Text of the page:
How safe are our private accounts?
“The experiment of forced missapropriation of all Cyprus account holders has failed. The parliament in Cyprus rejected the EU-proposal and gave so a clear answer. I would not be surprised, if a bank run in the European countries of crisis would start now,” says Dr. Barbara Kolm, Director of the Austrain Economics Center.
The leading EU countries confronted Cyprus over the past weekend with the alternative to either dispropriate private bank accounts or to leave the euro. At 10 billion euro rescue package was announced if the parliament agrees to the forced misappropriation which would have yield approximately 5.8 billion euros.“The approach of the EU towards the sovereign island of Cyprus was dictatorial and alarming at the same time. The EU must not be surprised if Russia steps in,“ says Kolm.
Two years ago huge amounts of gas in place was located south of Cyprus. Approximately 5 to 8 trillion cubic feet of gas below the sea ground by the American company Noble Energy. “Despite: the fear of southern European citizens who might start the run on banks is legitimate since sooner or later each EU citizen will have to bail out his own government,” Kolm continues.
2,4 trillion euros are located at Italian accounts, in Spain it is up to 2.3 trillion euros, where as in Greece it’s a maximum of 250 billion euros. The proportion of foreign account holders is comparatively small. In comparison: approximately 70 billion euros are located at accounts in Cyprus, although the GDP amounts to 3 billion euros. One third of all accounts in Cyprus are of foreign origin. The tax heaven of Cyprus attracted investors with interest rates above averages.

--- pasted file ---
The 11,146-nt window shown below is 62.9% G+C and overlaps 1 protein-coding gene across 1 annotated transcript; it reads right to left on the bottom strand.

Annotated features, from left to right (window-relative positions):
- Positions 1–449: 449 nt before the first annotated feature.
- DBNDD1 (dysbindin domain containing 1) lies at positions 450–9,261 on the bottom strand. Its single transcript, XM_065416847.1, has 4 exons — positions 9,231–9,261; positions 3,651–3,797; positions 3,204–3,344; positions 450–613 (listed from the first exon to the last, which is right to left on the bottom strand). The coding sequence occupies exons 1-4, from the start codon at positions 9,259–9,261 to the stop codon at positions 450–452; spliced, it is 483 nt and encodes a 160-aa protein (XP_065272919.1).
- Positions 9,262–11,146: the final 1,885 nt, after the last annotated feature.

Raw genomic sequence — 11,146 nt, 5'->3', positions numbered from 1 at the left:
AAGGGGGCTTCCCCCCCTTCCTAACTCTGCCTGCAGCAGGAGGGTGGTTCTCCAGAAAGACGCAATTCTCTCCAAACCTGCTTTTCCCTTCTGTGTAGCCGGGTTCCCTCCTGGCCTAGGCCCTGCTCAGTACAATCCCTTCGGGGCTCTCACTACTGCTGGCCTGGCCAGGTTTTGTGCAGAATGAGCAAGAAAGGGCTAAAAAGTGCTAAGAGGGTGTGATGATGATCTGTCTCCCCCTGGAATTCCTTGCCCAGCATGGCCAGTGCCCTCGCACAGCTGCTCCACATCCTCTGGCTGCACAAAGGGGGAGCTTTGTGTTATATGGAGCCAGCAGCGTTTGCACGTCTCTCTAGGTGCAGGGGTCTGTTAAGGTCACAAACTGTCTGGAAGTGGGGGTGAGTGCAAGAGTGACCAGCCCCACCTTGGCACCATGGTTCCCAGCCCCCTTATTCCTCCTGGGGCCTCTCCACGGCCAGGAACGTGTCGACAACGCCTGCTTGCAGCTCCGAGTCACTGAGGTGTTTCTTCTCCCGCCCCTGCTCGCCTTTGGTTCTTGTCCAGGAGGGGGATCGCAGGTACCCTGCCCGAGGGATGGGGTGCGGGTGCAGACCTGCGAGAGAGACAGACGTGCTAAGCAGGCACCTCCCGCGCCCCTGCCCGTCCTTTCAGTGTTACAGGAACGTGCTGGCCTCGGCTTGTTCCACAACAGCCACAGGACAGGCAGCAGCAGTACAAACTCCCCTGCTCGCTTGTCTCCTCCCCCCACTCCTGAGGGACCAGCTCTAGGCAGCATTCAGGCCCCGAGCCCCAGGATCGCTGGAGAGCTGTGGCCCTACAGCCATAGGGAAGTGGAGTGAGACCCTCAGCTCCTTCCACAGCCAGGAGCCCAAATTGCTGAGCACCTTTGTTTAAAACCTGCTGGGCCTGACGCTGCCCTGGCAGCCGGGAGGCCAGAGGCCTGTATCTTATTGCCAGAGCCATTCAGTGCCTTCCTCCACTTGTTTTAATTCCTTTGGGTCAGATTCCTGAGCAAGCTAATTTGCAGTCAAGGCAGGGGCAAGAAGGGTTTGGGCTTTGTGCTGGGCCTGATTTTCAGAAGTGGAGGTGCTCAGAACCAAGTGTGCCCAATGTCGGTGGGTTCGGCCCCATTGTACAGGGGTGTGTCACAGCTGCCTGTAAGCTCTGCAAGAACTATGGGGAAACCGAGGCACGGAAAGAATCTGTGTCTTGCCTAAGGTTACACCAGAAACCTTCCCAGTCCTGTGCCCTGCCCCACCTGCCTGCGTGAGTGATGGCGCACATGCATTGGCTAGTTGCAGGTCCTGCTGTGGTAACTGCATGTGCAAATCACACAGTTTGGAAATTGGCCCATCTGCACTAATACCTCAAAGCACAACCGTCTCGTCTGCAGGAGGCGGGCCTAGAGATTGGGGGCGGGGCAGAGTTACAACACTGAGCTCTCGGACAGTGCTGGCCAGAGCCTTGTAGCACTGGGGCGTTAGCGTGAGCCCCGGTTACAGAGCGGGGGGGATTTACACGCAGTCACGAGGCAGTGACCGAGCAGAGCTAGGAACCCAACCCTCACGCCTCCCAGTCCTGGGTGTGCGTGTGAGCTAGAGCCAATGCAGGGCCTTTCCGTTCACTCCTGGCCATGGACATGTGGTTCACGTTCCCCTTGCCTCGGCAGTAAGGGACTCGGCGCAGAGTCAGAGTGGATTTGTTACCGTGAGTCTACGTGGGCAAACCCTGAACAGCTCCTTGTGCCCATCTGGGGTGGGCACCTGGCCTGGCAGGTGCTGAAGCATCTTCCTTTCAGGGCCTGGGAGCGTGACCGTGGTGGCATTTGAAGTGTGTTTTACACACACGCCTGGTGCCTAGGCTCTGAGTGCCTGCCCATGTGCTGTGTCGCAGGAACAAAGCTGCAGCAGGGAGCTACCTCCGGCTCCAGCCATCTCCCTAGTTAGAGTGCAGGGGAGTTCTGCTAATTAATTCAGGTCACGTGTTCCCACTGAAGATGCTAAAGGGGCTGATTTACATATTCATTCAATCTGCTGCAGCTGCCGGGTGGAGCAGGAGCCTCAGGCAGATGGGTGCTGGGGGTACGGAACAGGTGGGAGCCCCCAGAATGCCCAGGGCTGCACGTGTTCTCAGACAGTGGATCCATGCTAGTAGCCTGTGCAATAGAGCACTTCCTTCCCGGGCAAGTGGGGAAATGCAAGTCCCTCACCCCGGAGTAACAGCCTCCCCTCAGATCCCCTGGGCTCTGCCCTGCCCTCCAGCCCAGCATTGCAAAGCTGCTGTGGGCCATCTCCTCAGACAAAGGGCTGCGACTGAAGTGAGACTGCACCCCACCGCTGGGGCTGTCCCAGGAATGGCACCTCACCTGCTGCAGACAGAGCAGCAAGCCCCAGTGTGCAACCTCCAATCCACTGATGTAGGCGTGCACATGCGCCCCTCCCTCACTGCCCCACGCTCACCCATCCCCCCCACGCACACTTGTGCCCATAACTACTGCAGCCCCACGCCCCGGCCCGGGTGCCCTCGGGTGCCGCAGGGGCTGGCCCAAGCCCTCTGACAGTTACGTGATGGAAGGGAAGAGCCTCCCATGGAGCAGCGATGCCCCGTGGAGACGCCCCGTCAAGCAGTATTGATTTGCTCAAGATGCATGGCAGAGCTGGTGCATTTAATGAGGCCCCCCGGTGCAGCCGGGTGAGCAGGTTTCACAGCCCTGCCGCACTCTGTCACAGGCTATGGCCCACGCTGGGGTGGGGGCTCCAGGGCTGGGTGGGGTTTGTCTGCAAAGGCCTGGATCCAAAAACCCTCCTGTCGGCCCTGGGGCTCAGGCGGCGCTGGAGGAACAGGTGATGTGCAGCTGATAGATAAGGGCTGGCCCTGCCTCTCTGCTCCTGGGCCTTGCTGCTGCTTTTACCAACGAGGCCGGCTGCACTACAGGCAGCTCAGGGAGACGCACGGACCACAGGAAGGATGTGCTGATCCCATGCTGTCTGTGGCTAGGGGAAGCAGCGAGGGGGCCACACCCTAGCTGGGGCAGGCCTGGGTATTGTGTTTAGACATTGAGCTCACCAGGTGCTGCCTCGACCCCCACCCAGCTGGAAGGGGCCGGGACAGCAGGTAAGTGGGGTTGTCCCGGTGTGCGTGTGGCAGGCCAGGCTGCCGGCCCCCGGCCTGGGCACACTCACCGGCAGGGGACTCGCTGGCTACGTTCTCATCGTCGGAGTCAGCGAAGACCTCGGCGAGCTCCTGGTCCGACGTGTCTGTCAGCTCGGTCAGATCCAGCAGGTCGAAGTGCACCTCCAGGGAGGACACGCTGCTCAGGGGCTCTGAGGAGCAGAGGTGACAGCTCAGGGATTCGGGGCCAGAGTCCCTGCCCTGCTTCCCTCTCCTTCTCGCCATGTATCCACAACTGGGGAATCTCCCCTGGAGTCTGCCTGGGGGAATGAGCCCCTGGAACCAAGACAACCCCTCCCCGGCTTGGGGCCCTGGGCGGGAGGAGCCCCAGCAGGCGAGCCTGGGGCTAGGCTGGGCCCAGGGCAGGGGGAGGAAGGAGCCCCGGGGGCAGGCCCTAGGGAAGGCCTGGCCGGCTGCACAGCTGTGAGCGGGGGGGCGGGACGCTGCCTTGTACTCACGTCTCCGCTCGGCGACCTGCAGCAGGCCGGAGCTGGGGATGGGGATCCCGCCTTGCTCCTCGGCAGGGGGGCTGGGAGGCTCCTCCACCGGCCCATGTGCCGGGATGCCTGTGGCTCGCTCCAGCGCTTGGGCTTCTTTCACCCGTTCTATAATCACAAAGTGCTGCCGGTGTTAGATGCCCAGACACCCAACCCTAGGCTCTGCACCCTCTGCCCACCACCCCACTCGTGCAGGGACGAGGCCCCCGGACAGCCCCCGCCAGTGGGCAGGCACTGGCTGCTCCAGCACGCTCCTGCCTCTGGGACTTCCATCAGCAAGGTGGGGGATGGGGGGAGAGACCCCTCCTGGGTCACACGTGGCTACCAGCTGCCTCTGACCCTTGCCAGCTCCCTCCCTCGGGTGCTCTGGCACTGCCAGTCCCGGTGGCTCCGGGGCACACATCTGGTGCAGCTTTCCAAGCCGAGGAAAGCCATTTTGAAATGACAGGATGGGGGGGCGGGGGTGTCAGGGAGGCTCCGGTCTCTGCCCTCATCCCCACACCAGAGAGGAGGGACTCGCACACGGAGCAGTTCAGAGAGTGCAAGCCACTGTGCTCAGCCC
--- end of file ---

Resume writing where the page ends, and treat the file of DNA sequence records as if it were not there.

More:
In the past 12 years interest revenue in cypress where three times higher than Austria. Russian oligarchs obviously could not resist the temptation. In addition, no other EU country provided that many credits to foreign borrowers in cypress. The EU and the ECB stressed that cypress is a special case and can neither be compared nor will the case be repeated somewhere else. The share of banks by GDP in cypress is twice as high as in Austria and the European average.
“The failed misappropriation by the European Union shows their attempt that sovereignty does not count at all in a case of emergency and that the EU attempts to take over the finances of the respective countries in crisis and together with the ECB also wants to control the financial markets. Obviously the EU considers harmonizing not only bank deposits, but also bank regulation “this definitely is the wrong step in the wrong direction at the wrong time” – warns Kolm – “only free markets can be effective and adjust.” Furthermore, Angela Merkel “If the Euro collapses than Europe collapses” has nothing to do with the solution of the sovereign debt crises and must not be linked to the survival of the euro. Austrian federal minister of finance, Maria Fekter, seems to be in line with the Eurocrats: “The insolvency of Cypruscan only be prevented by access to private accounts in Cyprus.”
In Austria and most of EU countries the saver is protected by law up to an amount of 100 000 euros. In case of emergency first of all other the banks and finally the government act as lender of last resort. But, after the EFTA court ruling from January 2013, this is questionable: “Generally the government does not have to act as lender of last resort, in a big financial crises when the ensuring has reached it limits. The outstanding money of foreign account holders at Island banks amounted up to 3.8 trillion, which equals to 25% of the annual GDP of Island. Island with 330 000 inhabitants is not an EU member, but committed itself to the rule of the common (European) market.
“Even if all governments emphasise that the court ruling must not be accorded to EU countries, this precedent case shows that the protection of savings accounts is none effective. The compulsory levy on bank accounts in Cyrpus will sooner or later be means to prevent national insolvency. Whether this is the European citizens free will or not, this question is not of importance any longer“ – says Kolm.